The Colombian government on Monday announced the repossession of 250 acres of land in Tayrona National Park that had been illegally occupied.
On Monday a government body, consisting of members from Colombia’s Registry and Notary office, a rural development government institute (Incoder) and the agency for national parks, announced the repossession. The 250 acres includes four pieces of land that will return to state ownership after the group proved that the land had not been aquired legally. Two pieces of the retrieved land were used for tourism and the remaining two were used for farming. The former owners will not be taken to court.
Initial investigations, published early in January, confirmed that there was a lack of clarity with regards to almost 40,000 acres of the national park, more than 80%, that appeared under private names.
The government body intends to clarify how much of the land was taken illegally after the zone was given national park status.
So far, the government has established the ownership of just over 10% of Tayrona. However the goal, in agreement with Julia Miranda, the director of the national parks agency, is to continue the investigation not only in Tayrona, but also in other national parks throughout the country.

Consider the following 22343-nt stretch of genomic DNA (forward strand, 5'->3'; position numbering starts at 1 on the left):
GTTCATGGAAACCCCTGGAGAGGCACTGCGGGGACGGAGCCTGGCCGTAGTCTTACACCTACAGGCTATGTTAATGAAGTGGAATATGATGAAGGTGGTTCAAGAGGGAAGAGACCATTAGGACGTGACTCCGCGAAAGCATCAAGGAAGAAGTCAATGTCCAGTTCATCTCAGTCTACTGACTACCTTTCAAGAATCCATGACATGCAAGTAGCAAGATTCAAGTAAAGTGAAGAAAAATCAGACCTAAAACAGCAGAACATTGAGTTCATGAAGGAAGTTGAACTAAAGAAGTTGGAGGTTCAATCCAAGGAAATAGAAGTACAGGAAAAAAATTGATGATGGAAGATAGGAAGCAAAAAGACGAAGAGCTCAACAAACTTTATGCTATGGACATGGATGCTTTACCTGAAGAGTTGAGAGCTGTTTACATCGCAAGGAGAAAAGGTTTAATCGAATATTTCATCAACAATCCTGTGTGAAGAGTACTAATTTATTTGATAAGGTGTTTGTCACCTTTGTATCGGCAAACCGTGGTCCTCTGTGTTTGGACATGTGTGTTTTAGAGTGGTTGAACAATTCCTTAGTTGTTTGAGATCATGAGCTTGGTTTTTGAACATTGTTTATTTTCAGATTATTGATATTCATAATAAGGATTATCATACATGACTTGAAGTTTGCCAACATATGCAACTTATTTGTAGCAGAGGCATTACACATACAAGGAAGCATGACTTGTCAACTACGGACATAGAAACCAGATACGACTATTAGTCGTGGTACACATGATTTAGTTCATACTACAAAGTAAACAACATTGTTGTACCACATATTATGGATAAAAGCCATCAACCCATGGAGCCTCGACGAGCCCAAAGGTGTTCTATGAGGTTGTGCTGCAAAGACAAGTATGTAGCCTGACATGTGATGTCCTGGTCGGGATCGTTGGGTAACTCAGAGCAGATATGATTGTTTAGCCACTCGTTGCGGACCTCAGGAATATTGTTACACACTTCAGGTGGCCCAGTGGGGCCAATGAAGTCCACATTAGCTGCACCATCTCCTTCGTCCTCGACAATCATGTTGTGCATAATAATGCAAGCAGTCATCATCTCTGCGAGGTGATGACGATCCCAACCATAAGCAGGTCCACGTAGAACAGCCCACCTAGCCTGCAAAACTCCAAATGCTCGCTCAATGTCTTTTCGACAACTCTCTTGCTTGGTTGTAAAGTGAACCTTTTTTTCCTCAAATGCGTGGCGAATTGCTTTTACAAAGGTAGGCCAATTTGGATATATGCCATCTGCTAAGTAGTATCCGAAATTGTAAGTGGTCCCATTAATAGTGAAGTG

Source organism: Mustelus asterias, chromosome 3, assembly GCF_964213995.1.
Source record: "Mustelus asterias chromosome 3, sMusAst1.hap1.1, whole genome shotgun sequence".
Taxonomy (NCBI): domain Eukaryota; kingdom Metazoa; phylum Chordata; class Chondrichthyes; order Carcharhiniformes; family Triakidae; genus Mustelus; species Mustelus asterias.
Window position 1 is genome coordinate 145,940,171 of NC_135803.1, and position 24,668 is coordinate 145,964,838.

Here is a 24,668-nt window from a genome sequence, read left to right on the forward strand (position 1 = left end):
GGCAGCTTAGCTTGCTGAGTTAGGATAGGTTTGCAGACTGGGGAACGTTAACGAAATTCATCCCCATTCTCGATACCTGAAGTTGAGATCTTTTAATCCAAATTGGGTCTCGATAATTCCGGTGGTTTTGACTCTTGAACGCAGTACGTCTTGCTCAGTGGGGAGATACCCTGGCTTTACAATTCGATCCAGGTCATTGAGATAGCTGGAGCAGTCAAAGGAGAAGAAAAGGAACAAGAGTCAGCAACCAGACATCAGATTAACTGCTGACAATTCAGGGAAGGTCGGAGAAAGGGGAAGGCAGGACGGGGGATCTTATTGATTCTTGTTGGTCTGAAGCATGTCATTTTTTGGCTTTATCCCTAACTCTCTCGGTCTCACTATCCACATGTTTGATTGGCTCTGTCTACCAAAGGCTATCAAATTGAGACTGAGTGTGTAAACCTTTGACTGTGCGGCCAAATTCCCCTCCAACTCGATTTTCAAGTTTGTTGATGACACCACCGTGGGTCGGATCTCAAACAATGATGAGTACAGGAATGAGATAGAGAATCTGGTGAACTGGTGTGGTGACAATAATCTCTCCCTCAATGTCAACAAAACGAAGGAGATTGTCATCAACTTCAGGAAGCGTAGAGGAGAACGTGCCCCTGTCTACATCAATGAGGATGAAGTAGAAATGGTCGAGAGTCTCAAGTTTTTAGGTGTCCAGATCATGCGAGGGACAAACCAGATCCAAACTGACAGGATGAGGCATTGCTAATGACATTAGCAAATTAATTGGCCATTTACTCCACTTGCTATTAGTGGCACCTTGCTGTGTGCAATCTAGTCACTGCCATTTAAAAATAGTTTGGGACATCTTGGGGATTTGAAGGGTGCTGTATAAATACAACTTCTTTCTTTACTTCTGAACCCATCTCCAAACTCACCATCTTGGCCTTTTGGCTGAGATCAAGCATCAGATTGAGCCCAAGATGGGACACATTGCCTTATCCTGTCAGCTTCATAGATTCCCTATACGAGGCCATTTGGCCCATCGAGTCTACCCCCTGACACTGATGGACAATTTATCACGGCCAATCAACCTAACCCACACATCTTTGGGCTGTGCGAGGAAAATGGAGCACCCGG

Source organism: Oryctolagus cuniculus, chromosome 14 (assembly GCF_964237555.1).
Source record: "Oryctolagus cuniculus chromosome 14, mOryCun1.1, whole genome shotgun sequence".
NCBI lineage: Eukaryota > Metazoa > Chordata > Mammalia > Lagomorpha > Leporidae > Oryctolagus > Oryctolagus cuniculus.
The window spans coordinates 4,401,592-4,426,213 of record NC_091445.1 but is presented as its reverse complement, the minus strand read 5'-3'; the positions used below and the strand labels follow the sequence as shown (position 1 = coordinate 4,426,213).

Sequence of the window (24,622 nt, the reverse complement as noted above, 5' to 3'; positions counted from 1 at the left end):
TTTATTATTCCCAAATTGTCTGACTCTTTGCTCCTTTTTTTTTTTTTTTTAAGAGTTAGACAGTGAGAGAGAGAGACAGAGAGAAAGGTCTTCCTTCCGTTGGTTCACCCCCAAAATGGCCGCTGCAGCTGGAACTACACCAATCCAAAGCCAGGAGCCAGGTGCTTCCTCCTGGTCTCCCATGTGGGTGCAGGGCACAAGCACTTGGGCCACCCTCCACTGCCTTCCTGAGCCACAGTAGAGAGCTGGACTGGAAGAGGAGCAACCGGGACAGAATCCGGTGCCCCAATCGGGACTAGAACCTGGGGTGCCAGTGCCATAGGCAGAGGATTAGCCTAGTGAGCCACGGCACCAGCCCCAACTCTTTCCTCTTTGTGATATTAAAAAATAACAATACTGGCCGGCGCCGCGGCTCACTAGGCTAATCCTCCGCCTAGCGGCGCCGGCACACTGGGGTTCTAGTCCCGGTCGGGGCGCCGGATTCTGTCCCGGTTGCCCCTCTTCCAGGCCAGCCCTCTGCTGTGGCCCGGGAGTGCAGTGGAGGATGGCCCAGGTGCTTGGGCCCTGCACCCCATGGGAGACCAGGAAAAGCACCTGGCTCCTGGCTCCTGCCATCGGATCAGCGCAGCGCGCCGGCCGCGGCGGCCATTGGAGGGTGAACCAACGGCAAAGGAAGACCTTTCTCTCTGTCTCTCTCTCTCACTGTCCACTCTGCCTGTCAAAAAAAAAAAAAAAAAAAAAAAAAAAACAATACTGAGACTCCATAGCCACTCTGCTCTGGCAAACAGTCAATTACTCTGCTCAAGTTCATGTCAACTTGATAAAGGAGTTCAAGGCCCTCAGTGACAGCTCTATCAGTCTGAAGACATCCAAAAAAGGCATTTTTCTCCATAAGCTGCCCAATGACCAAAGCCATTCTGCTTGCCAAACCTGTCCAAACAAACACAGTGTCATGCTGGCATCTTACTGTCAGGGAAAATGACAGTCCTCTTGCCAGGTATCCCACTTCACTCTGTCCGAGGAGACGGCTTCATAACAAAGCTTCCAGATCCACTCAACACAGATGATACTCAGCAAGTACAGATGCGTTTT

Notary and Registry Superintendent Jorge Enrique Velez, reiterated that land within Colombia’s national parks cannot be bought or sold.
“Do not buy anything in the parks because you can be sure that 100% of the business will fall through. Do not allow yourself to be deceived,” Velez advised.
- Gobierno recupera terrenos en el Tayrona (El Espectador)
- CUATRO PREDIOS DEL PARQUE TAYRONA EN MANOS DE PARTICULARES REGRESAN A LA NACIÓN (Superintendencia de notariado y registro)